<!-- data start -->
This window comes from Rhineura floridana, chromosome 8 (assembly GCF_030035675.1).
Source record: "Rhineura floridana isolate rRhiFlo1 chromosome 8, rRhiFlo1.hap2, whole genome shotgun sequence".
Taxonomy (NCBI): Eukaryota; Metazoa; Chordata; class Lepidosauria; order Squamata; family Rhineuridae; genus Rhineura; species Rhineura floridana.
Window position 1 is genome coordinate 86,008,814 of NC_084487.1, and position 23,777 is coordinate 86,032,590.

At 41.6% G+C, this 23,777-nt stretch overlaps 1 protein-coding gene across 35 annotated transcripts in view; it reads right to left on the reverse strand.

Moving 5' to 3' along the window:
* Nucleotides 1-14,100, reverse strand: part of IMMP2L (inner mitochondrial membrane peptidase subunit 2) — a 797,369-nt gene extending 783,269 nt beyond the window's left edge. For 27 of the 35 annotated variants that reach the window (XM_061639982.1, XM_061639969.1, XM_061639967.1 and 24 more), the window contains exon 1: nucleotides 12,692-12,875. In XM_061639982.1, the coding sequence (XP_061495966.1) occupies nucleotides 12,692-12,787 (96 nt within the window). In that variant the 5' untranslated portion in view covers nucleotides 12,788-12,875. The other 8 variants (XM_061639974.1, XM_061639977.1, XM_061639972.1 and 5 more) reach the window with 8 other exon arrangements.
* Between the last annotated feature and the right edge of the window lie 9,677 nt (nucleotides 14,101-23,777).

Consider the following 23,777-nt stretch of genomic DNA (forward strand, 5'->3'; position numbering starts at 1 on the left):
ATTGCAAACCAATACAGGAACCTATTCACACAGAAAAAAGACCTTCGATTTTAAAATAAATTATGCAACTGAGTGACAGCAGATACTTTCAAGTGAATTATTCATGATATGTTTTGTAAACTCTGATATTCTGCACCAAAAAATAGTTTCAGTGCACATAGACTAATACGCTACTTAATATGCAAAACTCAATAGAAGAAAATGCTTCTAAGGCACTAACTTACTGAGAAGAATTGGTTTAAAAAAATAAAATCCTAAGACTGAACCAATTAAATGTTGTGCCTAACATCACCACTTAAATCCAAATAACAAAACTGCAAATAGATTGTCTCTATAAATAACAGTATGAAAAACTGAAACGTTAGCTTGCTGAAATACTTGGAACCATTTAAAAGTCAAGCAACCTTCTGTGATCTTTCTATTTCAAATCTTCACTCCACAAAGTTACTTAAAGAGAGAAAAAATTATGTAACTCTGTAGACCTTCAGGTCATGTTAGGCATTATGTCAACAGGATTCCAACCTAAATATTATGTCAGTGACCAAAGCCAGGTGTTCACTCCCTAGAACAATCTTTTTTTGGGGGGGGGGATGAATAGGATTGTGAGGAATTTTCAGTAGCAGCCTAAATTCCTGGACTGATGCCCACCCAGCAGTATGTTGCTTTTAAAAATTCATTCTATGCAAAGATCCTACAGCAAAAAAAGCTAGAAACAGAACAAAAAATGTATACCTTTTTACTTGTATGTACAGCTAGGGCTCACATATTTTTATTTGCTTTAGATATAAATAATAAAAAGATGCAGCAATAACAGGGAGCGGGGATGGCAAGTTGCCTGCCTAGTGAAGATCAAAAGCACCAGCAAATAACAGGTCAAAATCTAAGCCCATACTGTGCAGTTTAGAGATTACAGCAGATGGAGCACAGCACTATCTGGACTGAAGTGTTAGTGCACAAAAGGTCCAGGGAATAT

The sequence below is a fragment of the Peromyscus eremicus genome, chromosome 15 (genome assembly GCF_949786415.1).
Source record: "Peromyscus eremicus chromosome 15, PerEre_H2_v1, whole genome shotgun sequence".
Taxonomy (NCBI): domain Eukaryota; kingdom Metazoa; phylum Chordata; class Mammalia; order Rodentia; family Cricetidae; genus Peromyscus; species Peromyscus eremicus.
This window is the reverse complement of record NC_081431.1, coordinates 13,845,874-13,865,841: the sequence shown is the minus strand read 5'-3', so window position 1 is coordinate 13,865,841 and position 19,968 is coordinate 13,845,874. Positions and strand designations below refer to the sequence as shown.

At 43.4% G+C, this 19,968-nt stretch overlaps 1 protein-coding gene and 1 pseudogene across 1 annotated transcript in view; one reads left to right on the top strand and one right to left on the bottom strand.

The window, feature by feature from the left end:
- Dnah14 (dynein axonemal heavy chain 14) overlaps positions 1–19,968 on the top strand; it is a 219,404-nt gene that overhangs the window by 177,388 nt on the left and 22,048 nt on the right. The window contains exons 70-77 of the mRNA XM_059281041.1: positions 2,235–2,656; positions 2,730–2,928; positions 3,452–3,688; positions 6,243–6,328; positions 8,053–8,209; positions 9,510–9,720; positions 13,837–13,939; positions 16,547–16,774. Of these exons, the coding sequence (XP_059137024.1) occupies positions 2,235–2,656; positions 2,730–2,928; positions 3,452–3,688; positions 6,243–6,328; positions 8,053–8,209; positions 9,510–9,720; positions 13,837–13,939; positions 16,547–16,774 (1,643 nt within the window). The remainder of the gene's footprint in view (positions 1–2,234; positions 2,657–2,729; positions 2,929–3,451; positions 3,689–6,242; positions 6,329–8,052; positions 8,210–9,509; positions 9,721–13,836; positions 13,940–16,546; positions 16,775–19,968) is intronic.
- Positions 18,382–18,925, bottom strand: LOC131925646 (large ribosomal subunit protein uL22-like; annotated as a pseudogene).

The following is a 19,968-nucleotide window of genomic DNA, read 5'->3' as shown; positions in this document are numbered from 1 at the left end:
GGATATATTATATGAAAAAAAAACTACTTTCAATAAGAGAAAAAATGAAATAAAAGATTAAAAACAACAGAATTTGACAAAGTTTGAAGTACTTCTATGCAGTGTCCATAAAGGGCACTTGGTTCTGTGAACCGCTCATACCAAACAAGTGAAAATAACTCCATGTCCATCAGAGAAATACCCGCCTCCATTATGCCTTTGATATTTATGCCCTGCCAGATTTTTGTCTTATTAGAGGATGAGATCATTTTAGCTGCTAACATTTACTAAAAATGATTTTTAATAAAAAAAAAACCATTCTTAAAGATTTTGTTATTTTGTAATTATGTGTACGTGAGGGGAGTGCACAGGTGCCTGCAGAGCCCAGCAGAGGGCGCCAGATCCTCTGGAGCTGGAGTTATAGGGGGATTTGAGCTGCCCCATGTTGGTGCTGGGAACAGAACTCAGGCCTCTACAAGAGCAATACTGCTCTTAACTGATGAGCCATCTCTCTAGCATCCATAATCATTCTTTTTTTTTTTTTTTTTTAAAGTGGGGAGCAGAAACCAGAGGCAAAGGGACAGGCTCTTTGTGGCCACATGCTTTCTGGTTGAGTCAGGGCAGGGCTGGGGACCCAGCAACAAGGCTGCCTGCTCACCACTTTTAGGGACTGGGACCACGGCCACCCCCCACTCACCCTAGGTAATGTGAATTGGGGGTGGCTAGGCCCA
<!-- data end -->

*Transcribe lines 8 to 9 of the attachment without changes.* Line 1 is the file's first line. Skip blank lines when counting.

* Between the last annotated feature and the right edge of the window lie 9,677 nt (nucleotides 14,101-23,777).

Consider the following 23,777-nt stretch of genomic DNA (forward strand, 5'->3'; position numbering starts at 1 on the left):